Rod joins Leo to talk about how SpaceX's starship stuck the landing for the first time with SN10. Unfortunately, about 8 minutes later, it exploded. But it's definitely the next great step towards making space travel commonplace and affordable. And when it does, it'll be spectacular.
Since there's not much going on yet with the Mars Perseverance Rover, Rod joins Leo to talk about the next giant asteroid that's going to be passing close to the Earth soon. On March 21st, 2001FO32 is a big asteroid as big as the Golden Gate Bridge, which will pass within 1.3 million miles of Earth, technically considered a close approach. Ron says NASA is looking at ways to avoid being hit by one. Especially since we're overdue for a major strike. NASA is launching DART, the Double Asteroid redirection test, which will test technology to nudge an asteroid off course.
Rod joins Leo to talk about the Perseverance rover that landed on Mars this week. The rover also has onboard an autonomous helicopter drone, the first flying drone on Mars. The helicopter is also running on Linux, a first for the space program. The helicopter is designed to take five flights and give JPL a bird's eye view of the area to plan out the route for the rover to travel autonomously.
Rod joins Leo to talk about mutant space plants. Plants that have been sent up to the ISS for testing have mutated, and when planted, they have discovered that they become hardier and can withstand harsher weather conditions. As such, plans are now in the works to create orbital greenhouses to change the environment in desert areas and increase farmland.
In Space News, three Mars probes are arriving at the Red Planet in the next week. One is from NASA, then there's the Chinese Space Agency, and the third is from the UAE. NASA's Perseverance will have a huge Curiosity class rover, and it will be able to drill and take core samples, which can be returned to earth five years later. It's also going to be looking for fossils and live microbes.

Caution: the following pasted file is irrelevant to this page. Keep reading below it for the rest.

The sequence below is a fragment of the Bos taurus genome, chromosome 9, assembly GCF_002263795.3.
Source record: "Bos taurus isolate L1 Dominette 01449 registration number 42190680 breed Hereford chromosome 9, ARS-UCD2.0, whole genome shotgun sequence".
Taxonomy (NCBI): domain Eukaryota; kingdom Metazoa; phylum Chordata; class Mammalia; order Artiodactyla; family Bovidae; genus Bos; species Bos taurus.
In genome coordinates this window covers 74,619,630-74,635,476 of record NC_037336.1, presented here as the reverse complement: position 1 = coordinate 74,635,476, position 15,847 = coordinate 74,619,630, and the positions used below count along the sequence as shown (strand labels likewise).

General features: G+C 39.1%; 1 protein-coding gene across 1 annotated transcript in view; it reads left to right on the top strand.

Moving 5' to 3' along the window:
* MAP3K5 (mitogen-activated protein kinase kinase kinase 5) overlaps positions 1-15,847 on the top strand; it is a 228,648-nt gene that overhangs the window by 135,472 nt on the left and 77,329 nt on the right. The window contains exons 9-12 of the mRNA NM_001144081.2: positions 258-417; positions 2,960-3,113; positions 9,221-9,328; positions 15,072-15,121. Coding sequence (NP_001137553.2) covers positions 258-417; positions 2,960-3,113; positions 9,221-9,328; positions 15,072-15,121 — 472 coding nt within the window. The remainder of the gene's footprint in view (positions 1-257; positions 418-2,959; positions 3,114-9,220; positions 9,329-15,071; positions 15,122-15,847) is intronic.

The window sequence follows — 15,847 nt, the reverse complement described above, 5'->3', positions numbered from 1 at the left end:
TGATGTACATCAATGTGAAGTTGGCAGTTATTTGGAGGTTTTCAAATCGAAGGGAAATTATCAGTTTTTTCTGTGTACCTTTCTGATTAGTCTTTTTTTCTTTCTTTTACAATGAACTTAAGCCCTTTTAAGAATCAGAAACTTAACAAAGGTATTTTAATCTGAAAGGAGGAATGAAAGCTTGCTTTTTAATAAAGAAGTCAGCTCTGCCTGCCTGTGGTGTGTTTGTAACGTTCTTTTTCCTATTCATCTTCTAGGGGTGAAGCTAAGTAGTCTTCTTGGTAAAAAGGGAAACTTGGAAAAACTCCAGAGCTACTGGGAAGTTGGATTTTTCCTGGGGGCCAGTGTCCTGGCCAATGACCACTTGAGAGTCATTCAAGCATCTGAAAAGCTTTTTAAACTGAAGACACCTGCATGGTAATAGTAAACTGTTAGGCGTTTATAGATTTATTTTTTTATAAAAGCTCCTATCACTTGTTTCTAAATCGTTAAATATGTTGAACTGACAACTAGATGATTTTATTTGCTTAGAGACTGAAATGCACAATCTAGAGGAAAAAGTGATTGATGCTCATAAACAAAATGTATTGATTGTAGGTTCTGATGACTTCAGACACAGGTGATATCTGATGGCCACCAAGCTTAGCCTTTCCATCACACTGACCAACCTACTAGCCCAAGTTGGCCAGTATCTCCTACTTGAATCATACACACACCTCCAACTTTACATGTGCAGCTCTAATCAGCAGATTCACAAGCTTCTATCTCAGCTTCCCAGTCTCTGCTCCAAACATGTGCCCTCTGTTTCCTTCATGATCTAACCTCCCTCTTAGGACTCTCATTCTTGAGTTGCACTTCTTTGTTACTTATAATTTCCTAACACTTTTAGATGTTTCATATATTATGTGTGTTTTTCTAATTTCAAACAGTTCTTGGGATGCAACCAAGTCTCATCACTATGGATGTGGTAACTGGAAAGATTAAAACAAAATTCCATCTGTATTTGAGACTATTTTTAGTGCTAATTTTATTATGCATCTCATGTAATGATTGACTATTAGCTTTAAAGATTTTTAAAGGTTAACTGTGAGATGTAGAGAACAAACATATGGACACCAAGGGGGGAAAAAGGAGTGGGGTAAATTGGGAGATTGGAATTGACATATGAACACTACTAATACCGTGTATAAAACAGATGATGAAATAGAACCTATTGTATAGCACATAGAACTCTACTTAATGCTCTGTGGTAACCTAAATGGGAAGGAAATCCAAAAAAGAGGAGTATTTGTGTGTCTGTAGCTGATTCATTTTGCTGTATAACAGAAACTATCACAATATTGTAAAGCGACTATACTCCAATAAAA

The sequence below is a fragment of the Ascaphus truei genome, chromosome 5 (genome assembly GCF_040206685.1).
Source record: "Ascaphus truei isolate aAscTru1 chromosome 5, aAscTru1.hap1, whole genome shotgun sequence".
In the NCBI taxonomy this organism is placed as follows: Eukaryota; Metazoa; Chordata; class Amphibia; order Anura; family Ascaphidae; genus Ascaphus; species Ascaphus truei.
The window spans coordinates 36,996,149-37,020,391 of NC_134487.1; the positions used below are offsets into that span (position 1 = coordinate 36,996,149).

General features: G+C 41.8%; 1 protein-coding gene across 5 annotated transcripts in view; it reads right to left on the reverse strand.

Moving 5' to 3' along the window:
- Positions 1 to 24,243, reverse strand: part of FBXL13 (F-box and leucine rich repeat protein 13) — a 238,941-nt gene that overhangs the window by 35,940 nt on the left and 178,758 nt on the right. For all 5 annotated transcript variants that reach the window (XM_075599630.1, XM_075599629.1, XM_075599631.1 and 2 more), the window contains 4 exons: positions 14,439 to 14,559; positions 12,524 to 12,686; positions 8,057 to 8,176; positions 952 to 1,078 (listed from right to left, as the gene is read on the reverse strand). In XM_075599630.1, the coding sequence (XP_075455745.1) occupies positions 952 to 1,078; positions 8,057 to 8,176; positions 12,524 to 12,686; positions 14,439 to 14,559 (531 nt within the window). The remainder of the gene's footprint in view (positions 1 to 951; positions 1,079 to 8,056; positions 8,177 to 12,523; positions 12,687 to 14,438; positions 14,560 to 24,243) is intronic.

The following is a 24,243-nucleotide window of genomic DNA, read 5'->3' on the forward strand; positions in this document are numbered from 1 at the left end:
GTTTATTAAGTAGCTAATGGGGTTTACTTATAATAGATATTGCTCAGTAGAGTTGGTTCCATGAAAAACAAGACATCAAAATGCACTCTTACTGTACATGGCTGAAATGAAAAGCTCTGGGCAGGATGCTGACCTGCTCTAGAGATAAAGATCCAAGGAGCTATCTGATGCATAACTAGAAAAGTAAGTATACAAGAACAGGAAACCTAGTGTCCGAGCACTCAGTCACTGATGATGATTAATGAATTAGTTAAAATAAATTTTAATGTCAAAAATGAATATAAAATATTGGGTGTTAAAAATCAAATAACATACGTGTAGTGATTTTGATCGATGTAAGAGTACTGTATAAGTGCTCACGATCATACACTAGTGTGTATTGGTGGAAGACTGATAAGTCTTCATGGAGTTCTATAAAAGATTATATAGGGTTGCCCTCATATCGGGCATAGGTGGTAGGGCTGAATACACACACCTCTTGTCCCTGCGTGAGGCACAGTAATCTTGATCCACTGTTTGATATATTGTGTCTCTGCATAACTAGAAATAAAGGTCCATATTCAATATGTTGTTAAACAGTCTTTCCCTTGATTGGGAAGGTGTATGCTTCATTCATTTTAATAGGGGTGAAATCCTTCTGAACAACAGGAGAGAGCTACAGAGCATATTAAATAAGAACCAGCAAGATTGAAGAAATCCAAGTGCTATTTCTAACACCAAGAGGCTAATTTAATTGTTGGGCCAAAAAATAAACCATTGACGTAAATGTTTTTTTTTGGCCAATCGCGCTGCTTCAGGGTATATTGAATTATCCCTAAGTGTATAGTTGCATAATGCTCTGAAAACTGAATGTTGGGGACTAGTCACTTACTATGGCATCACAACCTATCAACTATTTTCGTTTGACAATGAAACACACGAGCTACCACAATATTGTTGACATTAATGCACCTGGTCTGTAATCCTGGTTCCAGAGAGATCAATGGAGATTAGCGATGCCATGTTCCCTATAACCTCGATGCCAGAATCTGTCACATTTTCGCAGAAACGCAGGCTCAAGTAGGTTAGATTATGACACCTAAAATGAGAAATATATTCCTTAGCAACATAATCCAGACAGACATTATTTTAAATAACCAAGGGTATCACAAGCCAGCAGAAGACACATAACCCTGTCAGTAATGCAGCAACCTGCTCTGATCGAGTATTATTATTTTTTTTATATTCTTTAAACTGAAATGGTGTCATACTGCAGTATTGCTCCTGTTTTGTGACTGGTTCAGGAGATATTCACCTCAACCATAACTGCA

Rod joins Leo to talk about this week's Space Settlement 2021 conference. One of the things they will be talking about is living in lava tubes left over from the moon and Mars's creation. Many believe that they will be ideal for protecting against radiation and micrometeorite impacts. But others believe the caves would be too delicate and dangerous to risk. They recommend putting robots on the surface that can create berms and walls out of the regolith to absorb the radiation for protection.
Ad Astra editor in chief Rod Pyle joins Leo to talk about today's SpaceX Transporter launch, where they set a new record by launching 143 satellites on a single launch. Most were small, microsatellites, others were standard satellite size. Interestingly, the satellites were in various trajectories, causing the launch vehicle to do a corkscrew trajectory to orbit to deploy. On top of that, Space X was able to land the booster for the fifth time in order to recycle it for a future launch. It was the 73rd recovery of the booster stage.
Rod Pyle joins Leo to talk about how the computer used on the Saturn V moon rocket is back in the news. Back in the 60s, computers were housed in rooms. During Apollo, they had to shrink computers down to the size of a briefcase. The computer was housed in a ring section between the stages, and it controlled the firing sequence and the flight up into orbit. It also had its own cooling system. What's amazing is that they survived even a direct lightning strike on Apollo 12. So it was very robust.
Rod joins Leo to talk about the latest news in space exploration. And there's more alien news, as more alien radio signals keep getting picked up by radio telescopes. But the thinking is that most technological civilizations have probably destroyed themselves. But there could be species that are just as young as we are that could be out there, and that's where the signals are coming from. The problem though, is that they are probably not as technologically advanced to get here. In the end, we're pretty much alone in our backwater corner of the galaxy.
TWiT Space correspondent Rod Pyle joins Leo to talk about an artificial signal discovered this week, coming from Alpha Centauri. The possibility is that the signals are coming from an advanced civilization out in the universe. The evidence is certainly interesting. The signals were picked up by SETI (Search for Extra-Terrestrial Intelligence) and points to being a manmade signal from our nearest galactic neighbor Proxima B. And at 982 Mhz, it points to a technological, not natural candidate.